Until recently Zackary Shelton, was the General Manager at The Sovereign. He also previously held a number of positions within the Neighborhood Restaurant Group, including manager at Bluejacket, and host/runner/server/bartender at ChurchKey/Birch & Barley. Shelton is leaving DC’s beer scene for a new position at the venerable Avenue Pub in New Orleans. As sort of an exit interview, DCBeer interviewed Shelton to get his impressions on our beer scene from its highs and lows to where it's at and where it’s headed. Shelton comes from a beer pedigree. He is the son of Will Shelton, one of three brothers involved at the start of Shelton Brothers Importers, a famously industrious operation that brings many excellent craft beer brands from around the world to the United States. As they say on their site, “We’re just three brothers and some like-minded friends who share a passion for well-crafted beers and an interest in traditional beer styles.” 

The following transcript has been lightly edited for brevity and clarity.

DCBeer: Introduce yourself to readers who may not be familiar with you. Who is Zack Shelton? 

ZS: A former writer. In college I was really into writing, but I'm a current work-a-holic. My interests outside of work are still reading and writing, going to bars, and chatting with friends. This whole hospitality thing has taken over my life. So one term is “'hospitality guy.” I took the dive, and that's what defines this guy. I'm an engaged 27 year old person who got into craft beer at a very young age, and it stuck. I'm deep in–and that is an homage to my family–and I love it. It's weird to talk about yourself [in the third person], and I don't often ask myself that question because my job requires the focus for the day-to-day. There’s not a lot of time for self-reflection.

Tell me about your resume. Where you got your start, and what are your former gigs in DC?


 The resume starts back when I was in college and moved to DC from Pennsylvania. I transferred from Arcadia to George Washington, and I really wanted a job because I wanted to stay in DC for the summer. Before that, I painted houses, did odd jobs, stuff like that. Actually, my first job was painting houses. I went to ChurchKey on my 21st birthday with my father and my brother and we were drinking Prima Pils. I thought, 'Man, I want to work here.' I was naive, I thought I could just waltz into the place and bartend. 

I started out as a host at Birch and Barley. I wasn't sure at the host stand. I was timid. I worked more jobs and got better. Kyle Bailey was the chef at that point, and food running was really intense. The work back there is really hard, sweaty, and not very glamorous. I was bouncing back and forth between hosting and running. I got a bar back shift and a Sunday brunch was my first. Well…I was late to my first ever bar back shift. I wasn't used to waking early and arriving at 8 AM!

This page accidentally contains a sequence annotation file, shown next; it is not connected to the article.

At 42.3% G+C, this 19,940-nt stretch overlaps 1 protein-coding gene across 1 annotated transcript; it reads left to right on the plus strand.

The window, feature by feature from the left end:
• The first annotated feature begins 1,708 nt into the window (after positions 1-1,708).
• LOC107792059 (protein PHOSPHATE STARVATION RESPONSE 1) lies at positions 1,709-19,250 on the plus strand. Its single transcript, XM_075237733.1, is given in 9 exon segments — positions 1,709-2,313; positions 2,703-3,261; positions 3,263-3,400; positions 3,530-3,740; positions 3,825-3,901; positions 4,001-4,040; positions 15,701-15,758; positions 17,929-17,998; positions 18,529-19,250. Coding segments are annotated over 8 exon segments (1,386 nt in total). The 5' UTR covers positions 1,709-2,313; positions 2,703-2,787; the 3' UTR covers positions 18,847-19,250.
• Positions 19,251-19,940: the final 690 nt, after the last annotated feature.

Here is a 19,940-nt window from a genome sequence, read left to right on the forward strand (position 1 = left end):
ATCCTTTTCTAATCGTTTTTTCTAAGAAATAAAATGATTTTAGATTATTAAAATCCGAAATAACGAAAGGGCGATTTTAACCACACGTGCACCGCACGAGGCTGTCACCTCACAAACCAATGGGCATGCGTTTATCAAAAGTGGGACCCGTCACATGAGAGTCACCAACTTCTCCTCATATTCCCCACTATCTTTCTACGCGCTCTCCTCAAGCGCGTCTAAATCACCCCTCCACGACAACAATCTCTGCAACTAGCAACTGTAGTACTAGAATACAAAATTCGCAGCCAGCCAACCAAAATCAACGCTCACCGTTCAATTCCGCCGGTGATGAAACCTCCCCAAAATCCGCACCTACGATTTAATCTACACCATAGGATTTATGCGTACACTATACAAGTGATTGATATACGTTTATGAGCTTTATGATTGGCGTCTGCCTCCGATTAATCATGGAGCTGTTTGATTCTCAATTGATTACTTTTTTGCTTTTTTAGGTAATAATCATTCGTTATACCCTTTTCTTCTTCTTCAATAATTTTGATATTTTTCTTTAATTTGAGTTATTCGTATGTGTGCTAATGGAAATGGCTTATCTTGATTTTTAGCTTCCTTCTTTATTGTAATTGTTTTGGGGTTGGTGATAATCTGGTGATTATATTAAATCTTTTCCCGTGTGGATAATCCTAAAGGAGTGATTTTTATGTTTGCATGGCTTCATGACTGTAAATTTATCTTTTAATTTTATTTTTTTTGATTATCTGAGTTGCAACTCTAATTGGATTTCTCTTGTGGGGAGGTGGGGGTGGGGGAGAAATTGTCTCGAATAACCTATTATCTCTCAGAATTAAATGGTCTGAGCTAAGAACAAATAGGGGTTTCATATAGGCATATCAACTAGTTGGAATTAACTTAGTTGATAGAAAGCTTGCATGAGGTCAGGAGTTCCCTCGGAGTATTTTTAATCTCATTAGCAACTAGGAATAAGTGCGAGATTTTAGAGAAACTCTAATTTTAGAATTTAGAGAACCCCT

Bar back shifts turned to serving shifts, and I was a very bad server to start. I loved the food and the beer, and the money was good, but it was more about experience than money. I did some bartending after serving for a while, and all these things started happening at the company [Neighborhood Restaurant Group].

They started expanding, and they finally did Bluejacket. Over there, one day I was in a manager’s uniform and the next day a bartender’s uniform. I had a great but challenging time. It was a lot of closing. Showing up at 3:00 PM leaving at 3:00 AM. There were many great nights. I'd be the only person leaving at 3 in the morning, and I'd turn around to look at that beautiful building and think, 'I am lucky to work here, what a cathedral of great beer.' 

After the whirlwind of baseball at a brewery and lots of preparation, The Sovereign opened in February 2016, and a couple months later, I became General Manager. The opening staff there was something really special and helped to make The Sovereign what it is. Many of them are still there.

As far as the NOLA decision?  My fiancé (Johanna) and I were putting away money and saving it all up. We were in New Orleans and looked at each other and thought 'We should probably move here,' I've been here for 8 years and Johanna's been here for 20-plus of her life. It’s time for a new adventure. That being said, if I could take The Sovereign with me to New Orleans, I would.

How excited are you to be moving to Louisiana?

 Scale 1-10, I'm on a 10, for sure. I love the time I spent in New Orleans, though it was brief. I fell in love with it. I love the food, I love the way that the city looks, and I love the music. I like how things move a little slower there. I haven't been moving slowly. I've been moving pretty quickly for several years, and there are things to adapt to. At first, we'll stick out like a sore thumb as the new kids on the block, but I'm very excited to work there. I'll be working at The Avenue Pub, and we're taking a period of time, a little vacation before I start working.

 And how excited are you to have access to Great Raft Beer? [Ed. Note: This comes from DCBeer editor emeritus Andy Nations, who founded and owns Great Raft with his wife, Lindsay]

 I'm pretty excited. I liked everything I've had from them, and I remember the collaboration with Bluejacket, a rye lager, that was just tremendous. I don't know Andrew and Lindsay Nations very well, but I hear they're some of the best people out there.

 Let’s reflect on the beer scene that you’re leaving. Where would you say our beer scene is lacking?

 I do have a lot of feelings on that. I, generally speaking, don't drink local very often, and I think it’s because I don't believe something being local necessarily makes it worth your time. If that's your selling point, you've missed the mark. That being said, I think we're missing out on subtlety. You could definitely say Right Proper and Bluejacket and some other places do make subtle beers. There's still a certain level–not in a critical way—that we aren’t at yet, because you have to sell the beer. Everyone wants his beer to sell well, and you can’t achieve that with a 4% balanced and delicious Kellerbier. You have to make it so that people will buy it. So some sort of twist to it. I'd love to see some really good locally brewed lagers; there are a handful. People always say, "Oh man, you're going to get over lager." Well I haven't. I just wish there was something local that I could stand by every night of the week.

 I do love the DC beer people– the bartenders, the brewers–but am I going to drink Prima Pils over something local? Am I going to drink The Veil over locally-brewed IPA? Absolutely. But I think that we could learn a lesson from some simplicity. If you try the beer from Suarez [Family Brewery], that's the brewery that I'm most excited about in the world right now. I love how simple some of their beers are, but they still make you think. I haven't tried the lagers, but I had four of his ales in a sitting because it was so good. There is so much here [in DC] because you have great access, but I don't think I have an exact answer for you on that. I do feel there is something missing because I visit Boston, or New York, and I do feel like, “Oh man, these guys are getting it right.” Maybe I'm biased, and maybe I’m missing the point.